Sure, advisory votes are cumbersome, confusing and probably pernicious.
Their prominence on the ballot suggests importance (this year’s dozen take up most of the first page), but their oddball phrasing and lack of context make them hard to figure out how.
Any time the Legislature passes a tax increase, an advisory vote is placed on the next general election ballot. Each increase triggers a separate advisory vote. The results will not change the law.
But with an overhaul, these strange outliers in our state’s otherwise accessible and information-rich election ecosystem might do what supporters say they’re supposed to do — provide feedback for lawmakers and help inform voters about what happens after the ballots have been counted and the yard signs taken down.
Tim Eyman, who helped create the advisory votes through initiative, calls them a “tax increase report card,” but legislators and elections officials say voters don’t understand them. The Northwest Progressive Institute calls them push-polls to spread anti-tax propaganda. King County Elections Director Julie Wise has called them “silly, misleading and dangerous,” adding in testimony before a state Senate committee last February, “When we ask people to vote on things and their vote doesn’t have any impact, we erode public trust.”
When I asked readers to share their election-related questions, confusion over advisory votes dominated their responses. Here’s a sampling, edited for clarity:
“What the heck. Does Olympia want me to decide whether to repeal or maintain billions worth of taxes on companies or items I know nothing about!? … I am still trying to figure the meaning of ‘for government spending.’ “
“Why are there so many issues where the Legislature imposed, extended or increased [taxes] without a vote of the people?”
“I have no idea how to vote on the advisory issues,” another reader wrote.
As a first-time Washington voter, if I hadn’t already been tipped off to them, I would also have been confused.
They are the remnants of the 20-year wrestling match between voters and legislators over whether the state should require a voter-approved referendum or a two-thirds legislative vote to increase taxes. The state Supreme Court ultimately settled that question when it declared the supermajority requirement unconstitutional. The decision left the advisories intact. The first two appeared on the 2012 ballot.
The design flaws trace back to the deeply prescriptive Initiative 960, which voters first approved in 2007.
It’s the source of the stilted description, directing the Attorney General to fill out the following Mad Libs-style template, using no more than 33 words:
“The legislature imposed, without a vote of the people, (identification of tax and description of increase), costing (most up-to-date ten-year cost projection, expressed in dollars and rounded to the nearest million) in its first ten years, for government spending.”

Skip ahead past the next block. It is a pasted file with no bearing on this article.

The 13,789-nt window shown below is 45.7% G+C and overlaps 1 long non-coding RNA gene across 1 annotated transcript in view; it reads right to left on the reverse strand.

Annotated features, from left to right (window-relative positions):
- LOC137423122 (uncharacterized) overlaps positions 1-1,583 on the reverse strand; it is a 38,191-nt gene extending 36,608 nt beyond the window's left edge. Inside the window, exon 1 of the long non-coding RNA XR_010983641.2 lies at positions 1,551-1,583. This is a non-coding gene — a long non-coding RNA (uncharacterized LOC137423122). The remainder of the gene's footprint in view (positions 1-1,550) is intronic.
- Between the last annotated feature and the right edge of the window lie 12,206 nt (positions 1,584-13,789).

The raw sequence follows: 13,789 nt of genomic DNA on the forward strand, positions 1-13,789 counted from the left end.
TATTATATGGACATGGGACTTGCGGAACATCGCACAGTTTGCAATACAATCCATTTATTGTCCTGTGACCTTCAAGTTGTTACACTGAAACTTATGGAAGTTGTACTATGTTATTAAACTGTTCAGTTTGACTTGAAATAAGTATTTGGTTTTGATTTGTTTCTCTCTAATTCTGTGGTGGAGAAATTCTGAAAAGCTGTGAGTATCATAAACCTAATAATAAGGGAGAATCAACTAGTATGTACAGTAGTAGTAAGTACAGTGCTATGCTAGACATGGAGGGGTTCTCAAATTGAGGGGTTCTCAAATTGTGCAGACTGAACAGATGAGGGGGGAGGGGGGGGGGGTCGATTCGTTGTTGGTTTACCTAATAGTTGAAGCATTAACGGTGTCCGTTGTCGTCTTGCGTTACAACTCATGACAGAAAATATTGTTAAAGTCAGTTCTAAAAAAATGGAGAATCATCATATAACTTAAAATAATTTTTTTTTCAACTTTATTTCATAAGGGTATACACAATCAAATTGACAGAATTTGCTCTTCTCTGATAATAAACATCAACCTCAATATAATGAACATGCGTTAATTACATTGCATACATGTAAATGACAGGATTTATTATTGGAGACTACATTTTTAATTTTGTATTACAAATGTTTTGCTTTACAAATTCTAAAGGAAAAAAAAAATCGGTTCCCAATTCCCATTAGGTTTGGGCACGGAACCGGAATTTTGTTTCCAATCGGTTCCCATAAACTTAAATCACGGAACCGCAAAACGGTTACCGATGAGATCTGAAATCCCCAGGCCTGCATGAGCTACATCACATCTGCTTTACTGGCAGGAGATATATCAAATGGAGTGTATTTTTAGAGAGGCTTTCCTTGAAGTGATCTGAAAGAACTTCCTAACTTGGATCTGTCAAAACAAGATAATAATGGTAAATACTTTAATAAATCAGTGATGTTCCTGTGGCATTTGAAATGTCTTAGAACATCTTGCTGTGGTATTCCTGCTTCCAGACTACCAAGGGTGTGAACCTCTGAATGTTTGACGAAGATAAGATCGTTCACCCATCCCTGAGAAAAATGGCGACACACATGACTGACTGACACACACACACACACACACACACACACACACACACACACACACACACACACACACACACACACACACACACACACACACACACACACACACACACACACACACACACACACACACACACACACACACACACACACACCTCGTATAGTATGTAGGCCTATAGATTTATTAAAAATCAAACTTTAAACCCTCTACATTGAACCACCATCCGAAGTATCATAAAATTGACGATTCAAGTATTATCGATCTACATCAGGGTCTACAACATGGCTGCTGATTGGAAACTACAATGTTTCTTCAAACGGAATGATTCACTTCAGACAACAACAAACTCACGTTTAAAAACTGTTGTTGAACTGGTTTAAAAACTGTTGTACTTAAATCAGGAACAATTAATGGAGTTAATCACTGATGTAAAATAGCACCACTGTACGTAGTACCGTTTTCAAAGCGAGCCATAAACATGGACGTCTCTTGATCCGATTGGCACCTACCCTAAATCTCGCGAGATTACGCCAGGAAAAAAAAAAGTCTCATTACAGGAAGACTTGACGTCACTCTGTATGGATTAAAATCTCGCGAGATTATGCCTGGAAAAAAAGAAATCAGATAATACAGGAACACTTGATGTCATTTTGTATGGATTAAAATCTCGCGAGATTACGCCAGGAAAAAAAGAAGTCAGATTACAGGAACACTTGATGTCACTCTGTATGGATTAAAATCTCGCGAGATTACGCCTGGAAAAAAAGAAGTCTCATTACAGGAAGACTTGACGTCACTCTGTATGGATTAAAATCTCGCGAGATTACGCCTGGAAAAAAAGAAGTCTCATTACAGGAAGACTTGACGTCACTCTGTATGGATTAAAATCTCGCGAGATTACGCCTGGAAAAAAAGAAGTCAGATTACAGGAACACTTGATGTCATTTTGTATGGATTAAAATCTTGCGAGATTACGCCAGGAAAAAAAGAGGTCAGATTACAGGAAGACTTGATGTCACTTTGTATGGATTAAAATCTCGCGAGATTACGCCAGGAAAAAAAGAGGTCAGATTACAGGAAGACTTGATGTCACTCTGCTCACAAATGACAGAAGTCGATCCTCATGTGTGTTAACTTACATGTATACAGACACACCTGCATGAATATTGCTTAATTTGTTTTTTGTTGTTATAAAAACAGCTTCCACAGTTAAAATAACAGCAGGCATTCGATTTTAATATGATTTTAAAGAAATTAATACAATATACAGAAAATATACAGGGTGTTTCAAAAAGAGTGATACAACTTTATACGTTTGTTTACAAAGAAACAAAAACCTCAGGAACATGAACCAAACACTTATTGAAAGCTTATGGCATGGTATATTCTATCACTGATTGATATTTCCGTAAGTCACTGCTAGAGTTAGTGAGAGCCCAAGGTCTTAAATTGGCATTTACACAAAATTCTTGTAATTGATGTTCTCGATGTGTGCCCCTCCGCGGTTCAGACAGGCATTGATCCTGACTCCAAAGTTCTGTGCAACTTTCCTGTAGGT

It sets up the false choice of whether the tax increase should be “repealed” or “maintained” — a power voters do not have.
It’s the reason there are no statements for or against the tax increases, no descriptive title or explanatory statements to help voters understand lawmakers’ decisions. Eyman tells me that’s because he wanted to be sure the descriptions were factual and clear. He says if lawmakers wanted to put more information on the ballot, they could put tax hikes up for referendum — which he clearly would prefer.
Eyman has a point when he says it’s difficult for voters to keep track of everything that happens in the statehouse. But as they are now, advisory votes offer little clarity. Of course, tax increases will be used “for government spending.” The critical, unanswered question is, “how?”
Perhaps most important, as Sen. Patty Kuderer, D-Bellevue, told me last week, advisory votes are too little, too late to influence Olympia. They are cast and counted only after the law is on the books. Given the amount of time and horse-trading that goes in to lawmaking, it’s naive or misleading to suggest that an up-or-down vote of the people would lead lawmakers to say, “You know what? Never mind. We’ll scrap it and start over next year.”
Last spring, Kuderer sponsored a bill that would have eliminated advisory votes. It passed with bipartisan support in the Senate but stalled in the House. She’ll try again this year.
But she also is open to the idea of reworking the advisories, if voters want them, perhaps convening a task force to study a better way to go about it. It’s a discussion worth having before junking these clunkers.
Clearly, voters are trying to do their civic duty where advisory votes are concerned. Last year, nearly a half-million more voters weighed in on Advisory Vote No. 19 than did in a contested race for a Washington Supreme Court seat. And some of the tax increases do receive voters’ blessing, for what it’s worth.
Retooled and clarified, advisory votes might earn a spot on the ballot by helping voters connect the dots between elections. That would be a worthwhile use of paper, ink and time.